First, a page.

3. Reduce the amount of dried fruit you are eating
Following on from the above, another easy way to reduce sugar consumption is swapping out your dried fruit for fresh. When fruit is dehydrated (the water is removed) the sugar levels are sent rocketing. Those super sweet raisins in your muesli aren’t the best idea first thing as they’ll give you the initial sugar spike and then leave you craving more later in the day. And portion wise, I can easily eat a whole bag of dried apricots but if I tried to eat the equivalent amount of fresh fruit and I would struggle. Dried fruit is a great little treat now and again but to mitigate the sugar crash I try to eat it only occasionally and combine it with good fats or protein to help slow down the sugar spike e.g. dried apricots and some yoghurt or nut butter.
4. Swap your snacks (‘cereal bars’ for hummus, veg, cheese etc.)
I’m planning on doing a whole post about this but a good one is to swap your sugary snack for a savoury one. Instead of cereal bars (yep, even the vegan, wholefood ones made from dried dates) try some hummus and carrots, or a block of cheese, or a handful of nuts with an apple, or some crackers and smoked salmon. There are lots of yummy savoury options which won’t send your sugar levels in to the stratosphere. My top tip is to be creative – I love sweet potato wedges (roasted and left to go cold) dunked in to really garlicky hummus. I can highly recommend that one.
5. Upgrade your chocolate
Life is too short to go without chocolate. You’ll never hear me argue in favour of completely eliminating chocolate from our diets but I do think we can be smarter about the type of chocolate we eat. The bog standard or cheaper stuff we can buy in the supermarkets doesn’t contain a high cocoa percentage and is filled full of extra junky ingredients such as vegetable oils, sugar alcohols, and emulsifiers such as E442 or E476. By swapping to better quality chocolate you’ll still get your chocolate fix but with some added benefits: dark chocolate contains essential minerals that we need like iron, magnesium, calcium and it is full of antioxidants (which helps to repair cell damage). Again, this doesn’t mean eating a whole bar a day but now and again by swapping out your regular chocolate fix you’ll be doing your insulin levels a favour. I try to choose 75% cocoa level or above (I’ve even tried 100% which I like but it isn’t for everyone), and places like Hotel Chocolat are great for finding darker chocolates without compromising on the fun element or if these are too pricey I’ve noticed that Aldi and Lidl so a range of over 75% cocoa chocolate which come in at under £1.50 for 125g bars which is pretty affordable.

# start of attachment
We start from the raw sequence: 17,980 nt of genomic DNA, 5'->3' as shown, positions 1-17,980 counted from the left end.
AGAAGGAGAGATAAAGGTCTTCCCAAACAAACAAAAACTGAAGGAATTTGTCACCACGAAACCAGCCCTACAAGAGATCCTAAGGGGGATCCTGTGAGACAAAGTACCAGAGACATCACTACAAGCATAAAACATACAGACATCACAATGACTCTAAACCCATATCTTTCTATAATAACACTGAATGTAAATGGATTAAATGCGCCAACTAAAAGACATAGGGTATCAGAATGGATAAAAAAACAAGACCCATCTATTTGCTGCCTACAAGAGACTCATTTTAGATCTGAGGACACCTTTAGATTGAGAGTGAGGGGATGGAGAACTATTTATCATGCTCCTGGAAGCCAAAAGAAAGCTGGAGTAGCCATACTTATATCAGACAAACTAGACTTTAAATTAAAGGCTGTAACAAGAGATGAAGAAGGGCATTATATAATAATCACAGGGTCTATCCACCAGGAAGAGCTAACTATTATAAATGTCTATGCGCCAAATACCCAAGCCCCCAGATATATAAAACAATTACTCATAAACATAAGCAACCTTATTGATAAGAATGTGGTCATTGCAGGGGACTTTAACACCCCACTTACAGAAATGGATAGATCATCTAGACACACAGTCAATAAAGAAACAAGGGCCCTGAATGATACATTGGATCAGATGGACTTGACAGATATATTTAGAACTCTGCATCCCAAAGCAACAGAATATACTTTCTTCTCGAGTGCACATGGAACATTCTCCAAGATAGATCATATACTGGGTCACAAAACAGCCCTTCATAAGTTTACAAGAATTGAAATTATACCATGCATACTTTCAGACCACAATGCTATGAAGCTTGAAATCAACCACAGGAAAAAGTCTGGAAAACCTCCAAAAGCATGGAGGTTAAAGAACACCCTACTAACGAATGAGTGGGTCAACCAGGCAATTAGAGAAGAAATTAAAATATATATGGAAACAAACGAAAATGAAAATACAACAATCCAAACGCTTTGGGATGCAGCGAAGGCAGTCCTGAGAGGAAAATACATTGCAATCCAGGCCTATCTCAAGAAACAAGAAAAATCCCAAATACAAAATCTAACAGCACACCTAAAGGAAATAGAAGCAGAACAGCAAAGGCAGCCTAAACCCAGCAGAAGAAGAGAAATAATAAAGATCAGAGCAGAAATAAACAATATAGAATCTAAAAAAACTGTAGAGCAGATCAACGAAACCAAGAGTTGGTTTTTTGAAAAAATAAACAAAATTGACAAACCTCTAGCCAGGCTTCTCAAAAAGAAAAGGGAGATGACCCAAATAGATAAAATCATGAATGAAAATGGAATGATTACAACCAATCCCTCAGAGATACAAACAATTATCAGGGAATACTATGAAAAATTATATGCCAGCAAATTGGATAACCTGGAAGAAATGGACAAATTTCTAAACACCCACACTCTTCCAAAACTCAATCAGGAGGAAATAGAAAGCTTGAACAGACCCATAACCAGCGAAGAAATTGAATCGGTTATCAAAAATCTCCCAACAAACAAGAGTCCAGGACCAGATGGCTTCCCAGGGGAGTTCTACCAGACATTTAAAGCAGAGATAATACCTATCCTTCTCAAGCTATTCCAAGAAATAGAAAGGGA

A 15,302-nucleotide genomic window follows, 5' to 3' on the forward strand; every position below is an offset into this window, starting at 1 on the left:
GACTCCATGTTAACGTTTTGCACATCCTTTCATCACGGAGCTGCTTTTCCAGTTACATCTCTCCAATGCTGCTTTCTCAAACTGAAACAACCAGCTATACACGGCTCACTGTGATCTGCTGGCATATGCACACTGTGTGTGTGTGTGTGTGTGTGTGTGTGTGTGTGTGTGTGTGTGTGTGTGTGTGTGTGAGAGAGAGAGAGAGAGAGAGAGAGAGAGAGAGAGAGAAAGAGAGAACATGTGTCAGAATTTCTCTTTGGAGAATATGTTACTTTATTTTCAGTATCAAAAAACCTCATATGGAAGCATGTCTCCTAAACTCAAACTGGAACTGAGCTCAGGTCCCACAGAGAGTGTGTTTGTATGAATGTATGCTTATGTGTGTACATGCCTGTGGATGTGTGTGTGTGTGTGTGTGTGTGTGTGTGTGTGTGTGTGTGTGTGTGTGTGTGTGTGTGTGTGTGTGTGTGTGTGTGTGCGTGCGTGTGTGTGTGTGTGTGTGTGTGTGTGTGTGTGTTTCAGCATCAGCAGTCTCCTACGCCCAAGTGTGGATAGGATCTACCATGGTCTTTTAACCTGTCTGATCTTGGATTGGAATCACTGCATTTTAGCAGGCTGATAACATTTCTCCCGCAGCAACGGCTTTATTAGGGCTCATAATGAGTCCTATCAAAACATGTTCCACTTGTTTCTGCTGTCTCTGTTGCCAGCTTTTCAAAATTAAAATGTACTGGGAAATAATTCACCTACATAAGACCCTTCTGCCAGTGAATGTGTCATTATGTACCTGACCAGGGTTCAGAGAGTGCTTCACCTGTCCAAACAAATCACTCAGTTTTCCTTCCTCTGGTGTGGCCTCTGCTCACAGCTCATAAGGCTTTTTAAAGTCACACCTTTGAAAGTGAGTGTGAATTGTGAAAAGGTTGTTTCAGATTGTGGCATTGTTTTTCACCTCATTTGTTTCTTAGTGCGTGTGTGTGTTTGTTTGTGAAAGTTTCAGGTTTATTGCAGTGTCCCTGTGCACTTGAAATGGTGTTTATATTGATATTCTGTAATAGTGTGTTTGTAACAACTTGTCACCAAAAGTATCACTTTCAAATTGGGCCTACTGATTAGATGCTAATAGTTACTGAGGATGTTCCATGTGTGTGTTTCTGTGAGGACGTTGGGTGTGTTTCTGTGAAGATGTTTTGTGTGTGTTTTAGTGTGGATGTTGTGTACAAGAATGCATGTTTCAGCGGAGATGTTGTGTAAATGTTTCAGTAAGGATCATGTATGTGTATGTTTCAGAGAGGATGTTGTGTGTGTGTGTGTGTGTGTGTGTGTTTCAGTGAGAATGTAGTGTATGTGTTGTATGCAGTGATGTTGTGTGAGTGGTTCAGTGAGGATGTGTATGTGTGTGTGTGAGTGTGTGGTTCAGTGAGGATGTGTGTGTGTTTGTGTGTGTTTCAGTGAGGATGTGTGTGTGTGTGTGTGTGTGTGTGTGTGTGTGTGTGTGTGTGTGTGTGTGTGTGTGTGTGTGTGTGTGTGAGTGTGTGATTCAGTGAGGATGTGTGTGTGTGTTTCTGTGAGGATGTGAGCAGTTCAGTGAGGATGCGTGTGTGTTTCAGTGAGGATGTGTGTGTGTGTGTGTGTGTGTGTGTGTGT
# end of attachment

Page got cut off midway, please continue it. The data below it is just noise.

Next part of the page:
Ok guys, that’s my top five tips for reducing your sugar consumption. I hope you’ve enjoyed this and I you have any smart tips you like to use let me know – I’d love to hear from you.